To lose weight, don’t fall for the smaller plate shortcut. It won’t help
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To lose weight, don’t fall for the smaller plate shortcut. It won’t help

When it comes to weight loss, a new study suggests that plate size doesn’t matter because when you are hungry or haven’t eaten, a serving looks similar whether it fills a smaller plate or is surrounded by empty space on a larger one.

fitness Updated: Jul 31, 2018 18:55 IST
Indo Asian News Service, New York
Weight loss,Weight loss tips,Tips to lose weight
How to lose weight: The study suggests that when people are hungry, especially when dieting, they are less likely to be fooled by the plate size, more likely to realise they are eating less and more prone to overeating later.(Getty Images/iStockphoto)

If you think serving food on a smaller plate can trick your brain into eating less, think twice. According to a study, when people are food deprived, they are more likely to consider a portion size accurately, irrespective of how it’s served. The new study debunks the popular diet trick based on the Delbouef illusion that predicts people will identify sizes differently when they are placed within a larger or smaller object.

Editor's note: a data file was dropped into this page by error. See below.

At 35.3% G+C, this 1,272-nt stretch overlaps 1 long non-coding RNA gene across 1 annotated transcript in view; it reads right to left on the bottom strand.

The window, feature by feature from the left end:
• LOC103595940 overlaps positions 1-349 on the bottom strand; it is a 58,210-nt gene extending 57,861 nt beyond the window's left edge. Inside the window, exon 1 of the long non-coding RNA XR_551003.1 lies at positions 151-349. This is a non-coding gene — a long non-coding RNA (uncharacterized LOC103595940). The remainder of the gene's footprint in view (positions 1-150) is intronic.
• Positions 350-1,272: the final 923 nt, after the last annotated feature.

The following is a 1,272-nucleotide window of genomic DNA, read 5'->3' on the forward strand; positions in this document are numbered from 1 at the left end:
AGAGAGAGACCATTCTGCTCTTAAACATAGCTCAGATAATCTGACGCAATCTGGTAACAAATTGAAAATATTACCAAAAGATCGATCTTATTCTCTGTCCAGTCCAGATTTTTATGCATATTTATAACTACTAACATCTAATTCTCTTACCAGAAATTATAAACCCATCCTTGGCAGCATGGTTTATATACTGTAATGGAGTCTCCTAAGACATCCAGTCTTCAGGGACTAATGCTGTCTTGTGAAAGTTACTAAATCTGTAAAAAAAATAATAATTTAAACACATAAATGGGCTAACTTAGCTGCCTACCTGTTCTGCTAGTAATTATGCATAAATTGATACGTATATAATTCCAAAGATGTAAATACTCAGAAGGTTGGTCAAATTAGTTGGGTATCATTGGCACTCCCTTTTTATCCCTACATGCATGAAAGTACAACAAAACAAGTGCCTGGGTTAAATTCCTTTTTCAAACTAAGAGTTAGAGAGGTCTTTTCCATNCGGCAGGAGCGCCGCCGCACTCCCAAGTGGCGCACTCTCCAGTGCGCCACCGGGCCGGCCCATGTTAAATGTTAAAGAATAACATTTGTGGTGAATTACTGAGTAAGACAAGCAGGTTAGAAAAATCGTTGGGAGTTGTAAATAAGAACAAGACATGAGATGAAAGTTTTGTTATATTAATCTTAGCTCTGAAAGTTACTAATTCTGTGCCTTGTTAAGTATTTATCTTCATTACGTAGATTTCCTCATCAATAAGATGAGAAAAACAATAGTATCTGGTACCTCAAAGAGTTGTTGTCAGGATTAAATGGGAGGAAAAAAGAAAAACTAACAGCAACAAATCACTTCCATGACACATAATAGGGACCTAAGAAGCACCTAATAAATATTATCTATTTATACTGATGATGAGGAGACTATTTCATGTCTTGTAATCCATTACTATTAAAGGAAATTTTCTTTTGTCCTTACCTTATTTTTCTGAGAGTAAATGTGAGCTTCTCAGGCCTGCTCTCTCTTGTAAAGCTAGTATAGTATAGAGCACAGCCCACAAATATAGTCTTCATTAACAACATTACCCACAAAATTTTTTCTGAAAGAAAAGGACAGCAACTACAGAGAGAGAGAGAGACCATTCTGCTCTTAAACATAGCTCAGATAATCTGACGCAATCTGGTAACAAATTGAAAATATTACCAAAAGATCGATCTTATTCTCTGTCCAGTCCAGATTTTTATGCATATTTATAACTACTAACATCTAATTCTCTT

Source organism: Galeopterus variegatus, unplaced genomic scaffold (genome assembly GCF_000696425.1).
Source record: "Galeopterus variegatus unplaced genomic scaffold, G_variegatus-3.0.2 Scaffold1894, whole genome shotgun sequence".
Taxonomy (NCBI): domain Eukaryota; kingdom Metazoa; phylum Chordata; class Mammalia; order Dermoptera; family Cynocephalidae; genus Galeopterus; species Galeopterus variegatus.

“Plate size doesn’t matter as much as we think it does,” said Tzvi Ganel, from the Ben-Gurion University (BGU) in Beersheba, Israel. “Even if you’re hungry and haven’t eaten, or are trying to cut back on portions, a serving looks similar whether it fills a smaller plate or is surrounded by empty space on a larger one,” Ganel added, in the paper published in the journal Appetite.

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In the study to examine the way food deprivation affects perception of food in different contexts, the researchers found that people who had not eaten for at least three hours were more likely to identify the proportions of pizza placed on larger and smaller trays correctly than people who had eaten recently. However, this only worked when it applied to food. Both groups were similarly inaccurate when asked to compare the size of black circles and hubcaps placed within different sized circles.

Also read: Weight loss tips, 10 items that have no place on your plate if you want to lose weight

This indicates that hunger stimulates stronger analytic processing that is not as easily fooled by the illusion, the researchers said. “Over the last decade, restaurants and other food businesses have been using progressively smaller dishes to conform to the perceptual bias that it will reduce food consumption,” Ganel said. “This study debunks that notion. When people are hungry, especially when dieting, they are less likely to be fooled by the plate size, more likely to realise they are eating less and more prone to overeating later.”

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First Published: Jul 31, 2018 18:55 IST